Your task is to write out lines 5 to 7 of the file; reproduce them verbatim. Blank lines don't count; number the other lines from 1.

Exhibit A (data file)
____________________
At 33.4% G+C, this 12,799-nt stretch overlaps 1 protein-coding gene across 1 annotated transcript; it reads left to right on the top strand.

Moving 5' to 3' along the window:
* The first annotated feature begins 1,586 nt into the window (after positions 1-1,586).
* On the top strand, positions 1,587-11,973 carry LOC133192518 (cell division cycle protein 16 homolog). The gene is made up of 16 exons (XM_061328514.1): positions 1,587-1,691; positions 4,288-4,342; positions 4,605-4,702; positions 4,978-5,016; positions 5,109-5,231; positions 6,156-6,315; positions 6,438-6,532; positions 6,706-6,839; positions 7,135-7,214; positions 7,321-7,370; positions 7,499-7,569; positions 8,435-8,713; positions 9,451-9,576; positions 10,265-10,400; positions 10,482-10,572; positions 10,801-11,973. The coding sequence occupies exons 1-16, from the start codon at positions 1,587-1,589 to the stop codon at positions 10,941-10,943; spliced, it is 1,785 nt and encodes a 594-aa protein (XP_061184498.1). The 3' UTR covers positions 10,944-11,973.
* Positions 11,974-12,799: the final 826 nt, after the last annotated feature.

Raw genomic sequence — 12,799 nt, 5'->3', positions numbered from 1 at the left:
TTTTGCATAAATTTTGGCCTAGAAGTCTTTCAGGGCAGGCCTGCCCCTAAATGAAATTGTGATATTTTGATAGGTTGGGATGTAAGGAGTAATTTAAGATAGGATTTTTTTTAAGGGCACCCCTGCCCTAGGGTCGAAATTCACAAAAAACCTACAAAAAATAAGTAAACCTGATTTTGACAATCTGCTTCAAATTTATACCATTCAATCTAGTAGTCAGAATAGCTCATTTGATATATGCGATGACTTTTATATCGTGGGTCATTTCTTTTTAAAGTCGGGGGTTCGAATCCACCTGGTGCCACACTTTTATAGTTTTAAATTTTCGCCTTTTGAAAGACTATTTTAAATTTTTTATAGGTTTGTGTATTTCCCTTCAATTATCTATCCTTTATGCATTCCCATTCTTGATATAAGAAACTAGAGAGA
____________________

* Positions 11,974-12,799: the final 826 nt, after the last annotated feature.

Raw genomic sequence — 12,799 nt, 5'->3', positions numbered from 1 at the left:
TTTTGCATAAATTTTGGCCTAGAAGTCTTTCAGGGCAGGCCTGCCCCTAAATGAAATTGTGATATTTTGATAGGTTGGGATGTAAGGAGTAATTTAAGATAGGATTTTTTTTAAGGGCACCCCTGCCCTAGGGTCGAAATTCACAAAAAACCTACAAAAAATAAGTAAACCTGATTTTGACAATCTGCTTCAAATTTATACCATTCAATCTAGTAGTCAGAATAGCTCATTTGATATATGCGATGACTTTTATATCGTGGGTCATTTCTTTTTAAAGTCGGGGGTTCGAATCCACCTGGTGCCACACTTTTATAGTTTTAAATTTTCGCCTTTTGAAAGACTATTTTAAATTTTTTATAGGTTTGTGTATTTCCCTTCAATTATCTATCCTTTATGCATTCCCATTCTTGATATAAGAAACTAGAGAGA